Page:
IIEP-UNESCO has drawn up a wall chart summarising the recommendations given in the final report. The wall chart presents 18 ways to put the policy objectives concerning flexible learning pathways into practice. The methods include, for example, the policy and development measures promoting flexible learning pathways, involvement of stakeholders in the planning, and monitoring the implementation of flexible learning pathways by means of statistical methods and evaluations.

Development of the open studies pathway needs to be continued

The final report includes a report by FINEEC and the Finnish Institute for Educational Research on the development of the open studies pathway. The article is based on interviews and data collections carried out in Finland. The open studies pathway means applying to higher education studies on the basis of studies completed in the open university or the open university of applied sciences.

The funding model of HEIs and the key projects have clearly encouraged HEIs to increase the provision of open higher education studies and the attained ETCS credits and to extend the routes of admission for open studies. At the same time, the importance and status of the open studies pathway in the student admission system has strengthened.

However, the open studies pathway is not available in all fields of study. The development areas also include the variation in the admission criteria of the open studies pathway and access to information on the available open studies routes – they can be found only through the individual HEIs. Furthermore, the fees in open studies may prevent some students from taking advantage of this route. The development of the open studies pathway would require impact research and longitudinal monitoring to support it.

Finland’s national and institutional recommendations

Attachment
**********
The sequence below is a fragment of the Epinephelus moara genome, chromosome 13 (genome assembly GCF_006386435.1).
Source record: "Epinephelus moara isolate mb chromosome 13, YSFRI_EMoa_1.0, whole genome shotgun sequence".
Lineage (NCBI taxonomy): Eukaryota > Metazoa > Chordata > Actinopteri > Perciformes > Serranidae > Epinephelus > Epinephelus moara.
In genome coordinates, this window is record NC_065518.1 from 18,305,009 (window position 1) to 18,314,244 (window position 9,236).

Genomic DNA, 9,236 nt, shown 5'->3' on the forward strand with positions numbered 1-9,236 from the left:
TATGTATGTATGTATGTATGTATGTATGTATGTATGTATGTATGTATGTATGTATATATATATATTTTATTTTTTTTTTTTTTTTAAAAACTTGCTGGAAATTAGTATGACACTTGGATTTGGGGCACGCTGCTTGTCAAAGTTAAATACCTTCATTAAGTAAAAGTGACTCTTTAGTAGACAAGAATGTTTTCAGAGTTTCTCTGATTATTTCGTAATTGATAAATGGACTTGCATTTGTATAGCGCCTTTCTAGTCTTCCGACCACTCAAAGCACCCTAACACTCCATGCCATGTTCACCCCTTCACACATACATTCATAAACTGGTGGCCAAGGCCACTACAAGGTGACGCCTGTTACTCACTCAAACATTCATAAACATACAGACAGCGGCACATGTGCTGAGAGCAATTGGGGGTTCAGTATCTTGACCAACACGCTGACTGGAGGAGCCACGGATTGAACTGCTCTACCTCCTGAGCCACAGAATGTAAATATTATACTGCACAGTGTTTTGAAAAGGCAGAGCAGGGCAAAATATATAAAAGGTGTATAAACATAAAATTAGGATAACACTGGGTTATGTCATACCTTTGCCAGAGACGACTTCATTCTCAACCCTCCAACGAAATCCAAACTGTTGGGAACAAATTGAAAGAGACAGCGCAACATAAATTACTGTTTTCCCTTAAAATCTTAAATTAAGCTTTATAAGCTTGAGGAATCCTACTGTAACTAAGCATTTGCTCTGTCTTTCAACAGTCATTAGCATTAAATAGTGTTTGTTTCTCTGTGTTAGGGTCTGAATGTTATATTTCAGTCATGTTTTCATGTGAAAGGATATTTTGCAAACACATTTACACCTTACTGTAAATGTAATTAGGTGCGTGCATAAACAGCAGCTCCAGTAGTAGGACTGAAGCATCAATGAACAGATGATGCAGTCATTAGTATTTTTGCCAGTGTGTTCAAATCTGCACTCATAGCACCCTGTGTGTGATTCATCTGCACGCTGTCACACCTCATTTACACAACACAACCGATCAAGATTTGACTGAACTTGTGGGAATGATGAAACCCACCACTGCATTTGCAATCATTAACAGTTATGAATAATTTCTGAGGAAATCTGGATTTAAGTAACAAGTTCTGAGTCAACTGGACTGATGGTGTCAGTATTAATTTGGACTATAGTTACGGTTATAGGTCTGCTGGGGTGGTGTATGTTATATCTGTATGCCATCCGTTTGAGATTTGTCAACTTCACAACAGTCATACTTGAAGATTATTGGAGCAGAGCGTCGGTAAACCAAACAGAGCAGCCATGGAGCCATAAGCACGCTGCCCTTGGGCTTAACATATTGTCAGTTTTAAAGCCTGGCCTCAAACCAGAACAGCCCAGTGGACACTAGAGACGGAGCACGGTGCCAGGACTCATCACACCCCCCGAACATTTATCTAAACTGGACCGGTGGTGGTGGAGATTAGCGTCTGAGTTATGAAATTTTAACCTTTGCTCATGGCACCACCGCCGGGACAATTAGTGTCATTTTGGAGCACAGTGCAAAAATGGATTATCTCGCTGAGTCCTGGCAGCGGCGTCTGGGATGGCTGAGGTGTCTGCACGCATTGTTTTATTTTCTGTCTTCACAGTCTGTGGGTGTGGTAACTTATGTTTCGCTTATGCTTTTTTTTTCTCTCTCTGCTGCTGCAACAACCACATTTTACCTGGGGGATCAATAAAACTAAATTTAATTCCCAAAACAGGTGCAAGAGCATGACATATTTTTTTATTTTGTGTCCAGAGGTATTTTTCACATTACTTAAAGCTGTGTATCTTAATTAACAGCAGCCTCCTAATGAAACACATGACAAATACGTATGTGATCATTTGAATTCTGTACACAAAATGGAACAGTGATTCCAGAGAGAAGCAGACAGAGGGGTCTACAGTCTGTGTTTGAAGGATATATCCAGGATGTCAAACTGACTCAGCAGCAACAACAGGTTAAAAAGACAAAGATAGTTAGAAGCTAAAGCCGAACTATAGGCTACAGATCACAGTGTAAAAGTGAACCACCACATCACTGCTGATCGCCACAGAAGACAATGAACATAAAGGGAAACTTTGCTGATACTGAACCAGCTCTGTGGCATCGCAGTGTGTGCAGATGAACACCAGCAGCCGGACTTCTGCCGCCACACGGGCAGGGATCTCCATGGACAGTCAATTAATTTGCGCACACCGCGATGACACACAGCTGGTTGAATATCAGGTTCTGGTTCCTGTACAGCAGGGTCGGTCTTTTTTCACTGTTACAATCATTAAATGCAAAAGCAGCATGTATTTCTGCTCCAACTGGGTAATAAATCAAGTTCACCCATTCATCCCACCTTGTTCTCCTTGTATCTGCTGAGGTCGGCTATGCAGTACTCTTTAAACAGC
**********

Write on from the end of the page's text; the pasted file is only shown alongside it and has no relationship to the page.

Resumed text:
In addition to IIEP-UNESCO’s final report, national and institutional recommendations were given in the case study report of each participating country.

In Finland’s country case report (2020), defining the concept, objectives, development measures and monitoring of flexible learning pathways as a whole was proposed as national development recommendations. The statistical monitoring related to the implementation of flexible learning pathways should be strengthened and the existing data should be used more efficiently. The areas in need of improvement include longitudinal monitoring of the open pathway, improving the monitoring of student transfer procedures and developing the indicators for continuous learning.

Flexible learning pathways can serve as a way of promoting the realisation of equity and accessibility of higher education from the point of view of different equity groups. Drawing up national objectives and indicators for equity would support implementation at the institutional level and monitoring at the national level.

The development of the open higher education studies pathway by using good practices originating from the development projects was proposed as institutional recommendations. In addition, HEIs must continue to develop internal pathways, such as the opportunities for orientation and specialisation included the university bachelor’s and master’s degree structures and the university of applied sciences bachelor’s degree structure, and to develop the transfer application procedures. This would enable students to make choices as part of their current learning pathway instead of applying for a second study right. Students need to be informed of the existing routes and learning pathways better than currently. Study guidance should be developed to identify the needs of students with different backgrounds. Furthermore, HEIs should draw up strategic objectives for flexible learning pathways and integrate them into their quality systems.

Publications issued in the project

IIEP-UNESCO (UNESCO International Institute for Educational Planning) operates in connection with UNESCO. Its task is to support the development of education systems and education planning in its member states.

For more information, contact FINEEC

Sirpa Moitus, tel. +358 29 533 5518,